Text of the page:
Poverty, maternal literacy and child mortality has been a policy issue in Nigeria, most especially in rural areas.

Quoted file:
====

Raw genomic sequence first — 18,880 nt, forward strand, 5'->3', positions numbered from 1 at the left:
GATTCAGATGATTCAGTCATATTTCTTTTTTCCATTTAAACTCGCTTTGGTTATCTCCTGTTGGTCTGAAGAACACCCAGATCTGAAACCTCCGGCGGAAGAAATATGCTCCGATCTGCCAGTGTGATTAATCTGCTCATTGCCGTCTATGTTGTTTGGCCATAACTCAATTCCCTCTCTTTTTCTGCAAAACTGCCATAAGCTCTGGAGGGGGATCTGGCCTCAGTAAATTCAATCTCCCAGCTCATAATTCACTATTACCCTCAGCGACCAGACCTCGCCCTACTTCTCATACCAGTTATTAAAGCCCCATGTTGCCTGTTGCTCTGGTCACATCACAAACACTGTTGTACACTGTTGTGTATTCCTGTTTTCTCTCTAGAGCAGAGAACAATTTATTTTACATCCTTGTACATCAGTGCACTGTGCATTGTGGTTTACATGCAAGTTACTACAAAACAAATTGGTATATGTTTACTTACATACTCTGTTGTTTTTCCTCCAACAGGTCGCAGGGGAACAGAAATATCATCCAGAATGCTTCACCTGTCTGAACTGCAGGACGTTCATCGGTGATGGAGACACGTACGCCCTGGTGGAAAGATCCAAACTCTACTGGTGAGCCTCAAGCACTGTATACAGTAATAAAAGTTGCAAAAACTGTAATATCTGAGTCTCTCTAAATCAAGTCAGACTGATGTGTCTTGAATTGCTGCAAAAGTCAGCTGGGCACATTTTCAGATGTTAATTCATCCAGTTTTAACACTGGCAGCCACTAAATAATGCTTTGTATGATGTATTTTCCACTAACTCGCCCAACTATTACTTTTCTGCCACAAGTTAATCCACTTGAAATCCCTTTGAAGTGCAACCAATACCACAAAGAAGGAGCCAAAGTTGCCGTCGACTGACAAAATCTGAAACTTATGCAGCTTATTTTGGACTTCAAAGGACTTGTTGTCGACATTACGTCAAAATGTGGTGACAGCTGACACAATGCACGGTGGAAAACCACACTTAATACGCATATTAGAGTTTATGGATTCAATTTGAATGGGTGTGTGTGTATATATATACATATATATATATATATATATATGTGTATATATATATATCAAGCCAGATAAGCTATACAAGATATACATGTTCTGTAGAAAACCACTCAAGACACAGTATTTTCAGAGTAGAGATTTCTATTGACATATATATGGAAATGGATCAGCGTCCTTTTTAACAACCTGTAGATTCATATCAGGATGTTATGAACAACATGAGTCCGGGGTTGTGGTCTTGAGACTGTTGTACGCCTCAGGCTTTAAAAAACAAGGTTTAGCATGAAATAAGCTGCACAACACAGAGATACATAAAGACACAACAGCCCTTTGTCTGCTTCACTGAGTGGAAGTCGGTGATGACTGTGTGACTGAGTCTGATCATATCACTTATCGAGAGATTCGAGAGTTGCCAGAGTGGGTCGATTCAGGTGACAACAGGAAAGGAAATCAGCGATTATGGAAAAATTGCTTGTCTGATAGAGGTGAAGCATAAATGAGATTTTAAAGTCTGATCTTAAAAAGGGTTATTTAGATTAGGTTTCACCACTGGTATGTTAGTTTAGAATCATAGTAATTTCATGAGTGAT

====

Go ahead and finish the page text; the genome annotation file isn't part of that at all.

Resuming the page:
Studies have established their individual effects on households. However, the need to establish the link between the three welfare indicators is of great economic and social importance. The study aimed at investigating the linkage and effect of maternal education and household wealth on incidence of child mortality in rural Nigeria. The study made use of data obtained from the 2013 Nigeria Demographic and Health Survey (NDHS2013). Logit, probit and Principal Component Analysis models were the analytical techniques adopted. The findings revealed that mothers residing in the north-west recorded the highest percentage of no formal education (54%). Also, asset deprivation (poverty rate) is 63%, though higher in the northern divide than in the south. About 44 percent of the rural households recorded child mortality, with north-west households having the highest. The results revealed that maternal education improves households’ wealth; also, households with low level of maternal education and wealth index have the likelihood of recording higher child mortality rate in rural Nigeria. If the Sustainable Development Goals of ending extreme poverty, achieving good health, and ensuring gender equality in relation to female education are to be achieved, maternal human capital development and households’ welfare improvement should be the areas of focus in rural Nigeria.